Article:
This is a spoiler-free Gotham review. We have a somewhat more detailed version of it here.
I will get this out of the way right up front so that there is no confusion. If you’ve read my TV ramblings in the past, you may already know where this is going. You can’t (with rare exceptions) judge a TV show by its pilot. There’s too much heavy-lifting that has to be done. If the show is particularly high concept (as Gotham is), there’s an even steeper hill to climb. When it’s a show that has some extra baggage that comes with it (of the bat-winged variety that Gotham has), then those problems will be magnified.
With that in mind, the Gotham pilot (directed by Danny Cannon) becomes even more difficult to judge. When it works, it works very well. But when it doesn’t, there are moments that land with resounding thuds so heavy that you almost expect them to appear in technicolor, Batman ’66 style, on screen. There’s some real promise here, though, but the show will have to get out of its own way first.
If you’re reading this, you’re already familiar with the basic concept of Gotham. Essentially, “Gotham City before Batman and/or the Rise of Jim Gordon.” If you’re at all familiar with recent iterations of Batman’s origin stories from the films or the comics, you know the basics, and Gotham is fairly faithful to what you’ve come to expect. Young Detective James Gordon, newcomer to the Gotham City Police Department, quickly establishes himself as the one good cop in a city rapidly losing its soul. Along the way we meet familiar characters like Oswald Cobblepot, Edward Nygma, Selina Kyle, Harvey Bullock, Alfred Pennyworth, and, of course, young Bruce Wayne.
For one thing, the cast, at least those that we get to spend any significant amount of time with, is excellent. In particular, Ben McKenzie as Jim Gordon and Donal Logue as Harvey Bullock work very well, which is a good thing, considering that the show will ultimately stand or fall on their chemistry. As far as other “established” characters in this world, it may be worth paying special attention to Robin Lord Taylor as Oswald “Penguin” Cobblepot, and David Mazouz’s Bruce Wayne, as well. Jada Pinkett Smith, who may have the toughest job of the lot playing a character with no real ties to established Batman lore, Fish Mooney, stands out nicely.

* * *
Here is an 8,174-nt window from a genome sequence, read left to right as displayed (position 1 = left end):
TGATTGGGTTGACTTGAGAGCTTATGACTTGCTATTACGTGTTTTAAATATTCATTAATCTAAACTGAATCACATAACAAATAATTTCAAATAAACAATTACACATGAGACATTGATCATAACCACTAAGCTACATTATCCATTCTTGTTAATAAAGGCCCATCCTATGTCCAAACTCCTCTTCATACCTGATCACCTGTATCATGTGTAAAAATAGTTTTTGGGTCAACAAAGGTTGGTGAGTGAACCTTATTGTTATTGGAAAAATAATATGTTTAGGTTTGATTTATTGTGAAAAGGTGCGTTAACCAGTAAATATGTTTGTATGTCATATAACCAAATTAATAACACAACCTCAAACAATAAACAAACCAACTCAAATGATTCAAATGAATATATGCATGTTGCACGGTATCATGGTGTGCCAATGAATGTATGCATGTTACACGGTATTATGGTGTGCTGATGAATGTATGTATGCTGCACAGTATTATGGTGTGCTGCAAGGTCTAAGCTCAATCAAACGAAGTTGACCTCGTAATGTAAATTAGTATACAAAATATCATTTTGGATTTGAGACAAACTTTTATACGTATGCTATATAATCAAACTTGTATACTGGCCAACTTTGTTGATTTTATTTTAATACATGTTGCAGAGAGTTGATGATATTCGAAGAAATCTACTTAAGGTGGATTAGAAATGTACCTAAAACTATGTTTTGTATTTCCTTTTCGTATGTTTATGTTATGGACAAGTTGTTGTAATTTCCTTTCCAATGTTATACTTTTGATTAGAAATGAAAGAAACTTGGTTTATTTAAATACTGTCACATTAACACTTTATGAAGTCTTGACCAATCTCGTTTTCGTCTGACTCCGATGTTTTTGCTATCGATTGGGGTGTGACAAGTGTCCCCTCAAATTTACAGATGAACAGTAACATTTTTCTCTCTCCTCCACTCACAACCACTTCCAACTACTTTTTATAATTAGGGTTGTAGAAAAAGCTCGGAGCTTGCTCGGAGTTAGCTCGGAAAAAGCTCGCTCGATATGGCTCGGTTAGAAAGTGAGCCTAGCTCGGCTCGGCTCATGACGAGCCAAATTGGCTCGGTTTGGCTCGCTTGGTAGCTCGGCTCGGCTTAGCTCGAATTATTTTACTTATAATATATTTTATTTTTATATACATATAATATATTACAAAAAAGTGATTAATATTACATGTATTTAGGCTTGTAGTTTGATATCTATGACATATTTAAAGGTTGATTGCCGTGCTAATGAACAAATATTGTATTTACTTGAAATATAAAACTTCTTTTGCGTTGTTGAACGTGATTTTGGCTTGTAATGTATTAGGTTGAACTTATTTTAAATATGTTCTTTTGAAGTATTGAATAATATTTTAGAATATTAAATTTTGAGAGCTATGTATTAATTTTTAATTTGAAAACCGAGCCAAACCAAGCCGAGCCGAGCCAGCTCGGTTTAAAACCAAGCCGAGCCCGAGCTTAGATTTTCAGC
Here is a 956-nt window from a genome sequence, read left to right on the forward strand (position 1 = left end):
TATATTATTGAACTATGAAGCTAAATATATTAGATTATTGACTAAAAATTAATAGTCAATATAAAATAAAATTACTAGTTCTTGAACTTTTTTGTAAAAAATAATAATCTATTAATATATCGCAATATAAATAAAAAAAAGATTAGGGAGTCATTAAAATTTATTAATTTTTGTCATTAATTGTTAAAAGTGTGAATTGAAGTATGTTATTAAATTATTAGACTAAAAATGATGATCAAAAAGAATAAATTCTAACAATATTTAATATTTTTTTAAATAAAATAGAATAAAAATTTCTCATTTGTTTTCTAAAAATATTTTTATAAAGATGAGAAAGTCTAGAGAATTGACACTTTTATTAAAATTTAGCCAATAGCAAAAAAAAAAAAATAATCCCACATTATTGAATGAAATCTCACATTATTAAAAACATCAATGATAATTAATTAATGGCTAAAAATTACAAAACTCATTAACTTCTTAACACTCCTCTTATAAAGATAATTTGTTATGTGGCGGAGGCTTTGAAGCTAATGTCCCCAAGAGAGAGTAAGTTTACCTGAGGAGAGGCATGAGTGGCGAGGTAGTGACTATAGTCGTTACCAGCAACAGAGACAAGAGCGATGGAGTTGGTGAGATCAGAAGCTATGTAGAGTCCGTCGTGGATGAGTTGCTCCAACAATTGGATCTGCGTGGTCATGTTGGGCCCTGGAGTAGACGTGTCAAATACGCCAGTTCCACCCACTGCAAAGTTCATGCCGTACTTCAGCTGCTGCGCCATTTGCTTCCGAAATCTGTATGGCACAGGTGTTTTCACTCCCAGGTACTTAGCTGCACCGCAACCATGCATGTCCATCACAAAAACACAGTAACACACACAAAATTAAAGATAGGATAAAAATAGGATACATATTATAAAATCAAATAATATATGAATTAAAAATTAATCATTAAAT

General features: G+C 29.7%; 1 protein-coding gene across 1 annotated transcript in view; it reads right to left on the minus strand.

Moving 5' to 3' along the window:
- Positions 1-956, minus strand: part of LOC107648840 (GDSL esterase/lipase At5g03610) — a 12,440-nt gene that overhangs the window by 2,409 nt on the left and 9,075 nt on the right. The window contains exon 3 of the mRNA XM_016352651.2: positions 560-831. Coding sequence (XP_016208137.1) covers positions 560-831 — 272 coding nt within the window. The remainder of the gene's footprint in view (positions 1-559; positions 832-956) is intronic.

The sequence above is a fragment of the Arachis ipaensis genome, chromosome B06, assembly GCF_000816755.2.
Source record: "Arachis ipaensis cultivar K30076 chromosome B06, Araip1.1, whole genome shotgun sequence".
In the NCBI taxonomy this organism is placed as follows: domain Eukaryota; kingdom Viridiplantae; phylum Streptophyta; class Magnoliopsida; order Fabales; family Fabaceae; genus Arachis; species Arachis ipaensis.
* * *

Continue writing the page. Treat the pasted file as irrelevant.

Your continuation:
Along with these performances, Gotham looks great, although there’s an element of inconsistency here, too. Just as the show can’t seem to decide whether it wants to play it straight as a crime drama that just happens to feature familiar elements (the wiser, albeit riskier choice) and a broader, more explicitly comic book style adaptation, so does its production design. Scenes fluctuate between a very recognizable New York City, to more stylized sets and lighting choices. It’s a little jarring, and it’s just another symptom of Gotham‘s larger identity crisis. There are some sledgehammer subtle moments of foreshadowing and symbolism that took me right out of the show, and they need to work a little harder to make us care about these characters on the terms they’re establishing, not on the future we know is in store.
That identity crisis has an unfortunate habit of manifesting itself in a number of forced, awkward character moments that fall somewhere on the spectrum between the expected pilot problem of characters explaining who they are to each other and some rather desperate attempts to appeal both to hardcore comic book scholars and more casual Batman fans. The good news is, these clunkers are (mostly) offset with a few moments and performances that could feel right at home in any big-screen version of the Batman legend. Your mileage may vary, though.
The plot doesn’t do the show any favors, either. This one falls victim to a fairly thin story, even by police procedural standards, and I do fear that if every episode follows this same formula, Gotham may get tired really fast. On the other hand, future episodes won’t have to do the same gymnastics that this one did to put all the familiar pieces in place, and I imagine I should have more faith in Bruno Heller (Rome).
In a TV landscape that now brings us an expanded DC Universe every single week on Arrow (and soon to be twice a week when The Flash arrives), Gotham‘s superhero sleight-of-hand suddenly feels a little old-fashioned, like a throwback to Smallville‘s too cool for its own good “no tights, no flights” edict. On the other hand, if Gotham quickly picks a direction and runs with it, and perhaps doubles down on its commitment to not be a Batman show, but rather a strict police procedural that just happens to be set in Gotham City, there’s a chance this could develop into something fascinating. It will have to be better than this pilot, but then again, you could say that about most shows.
Gotham premieres on Fox on Monday, September 22nd at 8 pm.